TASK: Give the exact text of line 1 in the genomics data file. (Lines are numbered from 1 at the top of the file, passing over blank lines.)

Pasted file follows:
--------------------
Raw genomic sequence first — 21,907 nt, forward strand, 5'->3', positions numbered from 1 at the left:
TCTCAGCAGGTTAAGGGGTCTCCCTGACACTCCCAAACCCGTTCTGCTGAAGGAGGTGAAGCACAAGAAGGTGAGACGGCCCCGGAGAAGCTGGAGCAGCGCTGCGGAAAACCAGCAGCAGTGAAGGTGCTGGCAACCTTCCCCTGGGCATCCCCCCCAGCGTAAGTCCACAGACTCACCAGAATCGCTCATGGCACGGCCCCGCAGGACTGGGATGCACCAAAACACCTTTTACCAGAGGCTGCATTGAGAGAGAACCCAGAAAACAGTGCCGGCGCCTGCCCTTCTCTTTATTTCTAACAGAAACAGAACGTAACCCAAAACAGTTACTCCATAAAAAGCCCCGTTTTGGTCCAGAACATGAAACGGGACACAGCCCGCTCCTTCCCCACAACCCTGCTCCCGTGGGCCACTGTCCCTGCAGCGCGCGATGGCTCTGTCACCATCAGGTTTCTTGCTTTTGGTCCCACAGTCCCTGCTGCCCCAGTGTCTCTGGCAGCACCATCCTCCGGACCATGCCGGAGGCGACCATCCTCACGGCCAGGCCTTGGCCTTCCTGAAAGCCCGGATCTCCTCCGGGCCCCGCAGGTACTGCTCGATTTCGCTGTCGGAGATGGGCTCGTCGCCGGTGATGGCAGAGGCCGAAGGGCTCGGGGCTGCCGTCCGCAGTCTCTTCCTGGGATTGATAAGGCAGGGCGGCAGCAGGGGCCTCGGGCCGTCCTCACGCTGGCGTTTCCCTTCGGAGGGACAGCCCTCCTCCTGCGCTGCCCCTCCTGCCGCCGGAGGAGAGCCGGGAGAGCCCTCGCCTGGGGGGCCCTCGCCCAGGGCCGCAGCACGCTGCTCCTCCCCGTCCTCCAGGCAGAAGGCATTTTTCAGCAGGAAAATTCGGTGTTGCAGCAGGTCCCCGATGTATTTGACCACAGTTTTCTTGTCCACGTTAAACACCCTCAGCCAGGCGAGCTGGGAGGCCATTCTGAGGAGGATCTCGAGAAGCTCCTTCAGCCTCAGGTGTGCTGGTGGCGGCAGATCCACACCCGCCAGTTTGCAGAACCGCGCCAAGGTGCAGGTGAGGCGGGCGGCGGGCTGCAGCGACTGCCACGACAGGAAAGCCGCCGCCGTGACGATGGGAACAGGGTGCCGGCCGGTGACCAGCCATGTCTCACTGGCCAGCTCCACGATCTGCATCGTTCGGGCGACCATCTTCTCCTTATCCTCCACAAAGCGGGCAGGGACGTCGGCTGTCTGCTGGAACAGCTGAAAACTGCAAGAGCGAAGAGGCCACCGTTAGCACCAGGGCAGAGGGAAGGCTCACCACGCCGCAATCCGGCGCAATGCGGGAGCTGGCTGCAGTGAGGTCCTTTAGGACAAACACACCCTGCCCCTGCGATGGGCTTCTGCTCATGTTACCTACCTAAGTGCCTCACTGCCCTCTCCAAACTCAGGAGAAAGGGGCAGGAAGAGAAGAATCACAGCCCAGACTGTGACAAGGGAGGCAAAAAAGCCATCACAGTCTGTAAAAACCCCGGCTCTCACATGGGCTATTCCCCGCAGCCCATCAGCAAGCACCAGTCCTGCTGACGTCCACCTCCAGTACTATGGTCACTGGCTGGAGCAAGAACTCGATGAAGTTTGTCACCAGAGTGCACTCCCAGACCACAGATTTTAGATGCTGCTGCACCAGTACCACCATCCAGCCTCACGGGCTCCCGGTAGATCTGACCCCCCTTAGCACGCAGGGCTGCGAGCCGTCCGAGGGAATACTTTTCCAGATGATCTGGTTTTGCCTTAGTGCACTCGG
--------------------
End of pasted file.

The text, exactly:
Raw genomic sequence first — 21,907 nt, forward strand, 5'->3', positions numbered from 1 at the left: